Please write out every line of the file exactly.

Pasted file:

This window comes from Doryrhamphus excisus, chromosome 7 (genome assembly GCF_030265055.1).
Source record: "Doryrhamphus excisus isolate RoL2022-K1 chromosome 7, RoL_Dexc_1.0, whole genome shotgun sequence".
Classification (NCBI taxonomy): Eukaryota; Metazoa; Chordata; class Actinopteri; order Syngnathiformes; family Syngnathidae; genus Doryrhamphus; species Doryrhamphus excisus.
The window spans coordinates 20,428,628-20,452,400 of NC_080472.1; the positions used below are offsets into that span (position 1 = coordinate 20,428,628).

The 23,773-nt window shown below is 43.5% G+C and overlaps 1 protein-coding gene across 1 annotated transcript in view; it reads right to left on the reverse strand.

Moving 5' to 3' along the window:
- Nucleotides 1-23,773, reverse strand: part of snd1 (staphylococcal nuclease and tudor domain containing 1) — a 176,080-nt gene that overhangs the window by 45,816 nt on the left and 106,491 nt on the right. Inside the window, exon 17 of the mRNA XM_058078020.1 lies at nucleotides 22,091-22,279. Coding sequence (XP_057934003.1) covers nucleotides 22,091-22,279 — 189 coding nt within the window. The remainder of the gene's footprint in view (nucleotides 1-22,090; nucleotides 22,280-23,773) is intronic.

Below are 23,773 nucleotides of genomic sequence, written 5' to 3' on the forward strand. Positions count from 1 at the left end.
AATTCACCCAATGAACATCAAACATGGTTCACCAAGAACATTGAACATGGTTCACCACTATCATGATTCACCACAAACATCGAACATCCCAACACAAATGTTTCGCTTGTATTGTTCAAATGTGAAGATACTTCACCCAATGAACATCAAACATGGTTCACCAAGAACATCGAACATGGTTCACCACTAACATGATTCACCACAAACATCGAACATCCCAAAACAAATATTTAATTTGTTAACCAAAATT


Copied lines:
This window comes from Doryrhamphus excisus, chromosome 7 (genome assembly GCF_030265055.1).
Source record: "Doryrhamphus excisus isolate RoL2022-K1 chromosome 7, RoL_Dexc_1.0, whole genome shotgun sequence".
Classification (NCBI taxonomy): Eukaryota; Metazoa; Chordata; class Actinopteri; order Syngnathiformes; family Syngnathidae; genus Doryrhamphus; species Doryrhamphus excisus.
The window spans coordinates 20,428,628-20,452,400 of NC_080472.1; the positions used below are offsets into that span (position 1 = coordinate 20,428,628).

The 23,773-nt window shown below is 43.5% G+C and overlaps 1 protein-coding gene across 1 annotated transcript in view; it reads right to left on the reverse strand.

Moving 5' to 3' along the window:
- Nucleotides 1-23,773, reverse strand: part of snd1 (staphylococcal nuclease and tudor domain containing 1) — a 176,080-nt gene that overhangs the window by 45,816 nt on the left and 106,491 nt on the right. Inside the window, exon 17 of the mRNA XM_058078020.1 lies at nucleotides 22,091-22,279. Coding sequence (XP_057934003.1) covers nucleotides 22,091-22,279 — 189 coding nt within the window. The remainder of the gene's footprint in view (nucleotides 1-22,090; nucleotides 22,280-23,773) is intronic.

Below are 23,773 nucleotides of genomic sequence, written 5' to 3' on the forward strand. Positions count from 1 at the left end.
AATTCACCCAATGAACATCAAACATGGTTCACCAAGAACATTGAACATGGTTCACCACTATCATGATTCACCACAAACATCGAACATCCCAACACAAATGTTTCGCTTGTATTGTTCAAATGTGAAGATACTTCACCCAATGAACATCAAACATGGTTCACCAAGAACATCGAACATGGTTCACCACTAACATGATTCACCACAAACATCGAACATCCCAAAACAAATATTTAATTTGTTAACCAAAATT